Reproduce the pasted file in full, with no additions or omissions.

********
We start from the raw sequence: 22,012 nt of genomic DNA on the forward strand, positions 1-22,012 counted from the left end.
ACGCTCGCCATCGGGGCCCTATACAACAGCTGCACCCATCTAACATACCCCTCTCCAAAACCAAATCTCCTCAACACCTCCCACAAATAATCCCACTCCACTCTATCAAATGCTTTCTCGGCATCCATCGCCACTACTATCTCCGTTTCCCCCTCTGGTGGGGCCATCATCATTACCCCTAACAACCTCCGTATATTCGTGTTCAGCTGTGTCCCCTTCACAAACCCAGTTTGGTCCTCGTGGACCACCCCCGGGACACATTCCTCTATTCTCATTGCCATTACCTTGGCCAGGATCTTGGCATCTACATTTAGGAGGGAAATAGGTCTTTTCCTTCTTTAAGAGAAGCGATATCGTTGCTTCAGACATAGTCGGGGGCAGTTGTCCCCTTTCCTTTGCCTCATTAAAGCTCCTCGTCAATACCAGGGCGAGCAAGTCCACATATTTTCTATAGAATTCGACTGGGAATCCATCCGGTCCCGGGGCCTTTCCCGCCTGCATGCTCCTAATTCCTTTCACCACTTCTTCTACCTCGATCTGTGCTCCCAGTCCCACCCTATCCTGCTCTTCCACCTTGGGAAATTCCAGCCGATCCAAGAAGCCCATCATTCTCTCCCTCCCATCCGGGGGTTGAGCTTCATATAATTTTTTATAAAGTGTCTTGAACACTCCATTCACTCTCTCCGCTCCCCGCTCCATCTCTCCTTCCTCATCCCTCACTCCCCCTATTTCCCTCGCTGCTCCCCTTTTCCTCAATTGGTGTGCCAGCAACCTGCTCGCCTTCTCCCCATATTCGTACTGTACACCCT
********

We start from the raw sequence: 22,012 nt of genomic DNA on the forward strand, positions 1-22,012 counted from the left end.
ACGCTCGCCATCGGGGCCCTATACAACAGCTGCACCCATCTAACATACCCCTCTCCAAAACCAAATCTCCTCAACACCTCCCACAAATAATCCCACTCCACTCTATCAAATGCTTTCTCGGCATCCATCGCCACTACTATCTCCGTTTCCCCCTCTGGTGGGGCCATCATCATTACCCCTAACAACCTCCGTATATTCGTGTTCAGCTGTGTCCCCTTCACAAACCCAGTTTGGTCCTCGTGGACCACCCCCGGGACACATTCCTCTATTCTCATTGCCATTACCTTGGCCAGGATCTTGGCATCTACATTTAGGAGGGAAATAGGTCTTTTCCTTCTTTAAGAGAAGCGATATCGTTGCTTCAGACATAGTCGGGGGCAGTTGTCCCCTTTCCTTTGCCTCATTAAAGCTCCTCGTCAATACCAGGGCGAGCAAGTCCACATATTTTCTATAGAATTCGACTGGGAATCCATCCGGTCCCGGGGCCTTTCCCGCCTGCATGCTCCTAATTCCTTTCACCACTTCTTCTACCTCGATCTGTGCTCCCAGTCCCACCCTATCCTGCTCTTCCACCTTGGGAAATTCCAGCCGATCCAAGAAGCCCATCATTCTCTCCCTCCCATCCGGGGGTTGAGCTTCATATAATTTTTTATAAAGTGTCTTGAACACTCCATTCACTCTCTCCGCTCCCCGCTCCATCTCTCCTTCCTCATCCCTCACTCCCCCTATTTCCCTCGCTGCTCCCCTTTTCCTCAATTGGTGTGCCAGCAACCTGCTCGCCTTCTCCCCATATTCGTACTGTACACCCT